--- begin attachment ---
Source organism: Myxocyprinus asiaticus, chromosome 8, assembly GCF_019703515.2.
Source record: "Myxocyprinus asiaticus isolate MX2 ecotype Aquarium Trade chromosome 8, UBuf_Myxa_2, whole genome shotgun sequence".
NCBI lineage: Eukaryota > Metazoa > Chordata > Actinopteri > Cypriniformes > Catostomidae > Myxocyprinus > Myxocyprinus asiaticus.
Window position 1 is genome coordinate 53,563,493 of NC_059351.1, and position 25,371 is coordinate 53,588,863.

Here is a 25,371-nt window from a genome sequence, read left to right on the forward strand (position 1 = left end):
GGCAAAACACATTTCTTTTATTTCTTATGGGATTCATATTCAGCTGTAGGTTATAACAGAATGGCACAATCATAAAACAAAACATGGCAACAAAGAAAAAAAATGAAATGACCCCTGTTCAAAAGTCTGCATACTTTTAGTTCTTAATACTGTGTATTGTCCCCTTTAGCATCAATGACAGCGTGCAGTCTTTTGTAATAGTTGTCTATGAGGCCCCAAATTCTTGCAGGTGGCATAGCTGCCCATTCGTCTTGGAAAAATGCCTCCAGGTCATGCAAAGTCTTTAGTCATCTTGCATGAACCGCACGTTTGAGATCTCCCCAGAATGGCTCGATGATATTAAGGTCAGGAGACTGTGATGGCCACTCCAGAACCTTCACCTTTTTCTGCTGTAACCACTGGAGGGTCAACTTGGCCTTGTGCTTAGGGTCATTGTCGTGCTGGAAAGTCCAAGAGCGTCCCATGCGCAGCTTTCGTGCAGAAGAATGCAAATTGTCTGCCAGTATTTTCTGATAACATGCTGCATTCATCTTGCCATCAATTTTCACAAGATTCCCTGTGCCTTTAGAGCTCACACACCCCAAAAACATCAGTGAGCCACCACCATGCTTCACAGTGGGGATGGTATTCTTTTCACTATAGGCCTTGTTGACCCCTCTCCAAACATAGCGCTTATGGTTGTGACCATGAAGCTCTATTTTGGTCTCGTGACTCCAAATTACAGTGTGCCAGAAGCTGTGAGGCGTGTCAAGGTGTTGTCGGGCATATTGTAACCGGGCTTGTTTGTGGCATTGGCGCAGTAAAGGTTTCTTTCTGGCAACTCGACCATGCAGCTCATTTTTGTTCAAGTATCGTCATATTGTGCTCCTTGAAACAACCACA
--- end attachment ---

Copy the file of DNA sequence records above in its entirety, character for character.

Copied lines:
Source organism: Myxocyprinus asiaticus, chromosome 8, assembly GCF_019703515.2.
Source record: "Myxocyprinus asiaticus isolate MX2 ecotype Aquarium Trade chromosome 8, UBuf_Myxa_2, whole genome shotgun sequence".
NCBI lineage: Eukaryota > Metazoa > Chordata > Actinopteri > Cypriniformes > Catostomidae > Myxocyprinus > Myxocyprinus asiaticus.
Window position 1 is genome coordinate 53,563,493 of NC_059351.1, and position 25,371 is coordinate 53,588,863.

Here is a 25,371-nt window from a genome sequence, read left to right on the forward strand (position 1 = left end):
GGCAAAACACATTTCTTTTATTTCTTATGGGATTCATATTCAGCTGTAGGTTATAACAGAATGGCACAATCATAAAACAAAACATGGCAACAAAGAAAAAAAATGAAATGACCCCTGTTCAAAAGTCTGCATACTTTTAGTTCTTAATACTGTGTATTGTCCCCTTTAGCATCAATGACAGCGTGCAGTCTTTTGTAATAGTTGTCTATGAGGCCCCAAATTCTTGCAGGTGGCATAGCTGCCCATTCGTCTTGGAAAAATGCCTCCAGGTCATGCAAAGTCTTTAGTCATCTTGCATGAACCGCACGTTTGAGATCTCCCCAGAATGGCTCGATGATATTAAGGTCAGGAGACTGTGATGGCCACTCCAGAACCTTCACCTTTTTCTGCTGTAACCACTGGAGGGTCAACTTGGCCTTGTGCTTAGGGTCATTGTCGTGCTGGAAAGTCCAAGAGCGTCCCATGCGCAGCTTTCGTGCAGAAGAATGCAAATTGTCTGCCAGTATTTTCTGATAACATGCTGCATTCATCTTGCCATCAATTTTCACAAGATTCCCTGTGCCTTTAGAGCTCACACACCCCAAAAACATCAGTGAGCCACCACCATGCTTCACAGTGGGGATGGTATTCTTTTCACTATAGGCCTTGTTGACCCCTCTCCAAACATAGCGCTTATGGTTGTGACCATGAAGCTCTATTTTGGTCTCGTGACTCCAAATTACAGTGTGCCAGAAGCTGTGAGGCGTGTCAAGGTGTTGTCGGGCATATTGTAACCGGGCTTGTTTGTGGCATTGGCGCAGTAAAGGTTTCTTTCTGGCAACTCGACCATGCAGCTCATTTTTGTTCAAGTATCGTCATATTGTGCTCCTTGAAACAACCACA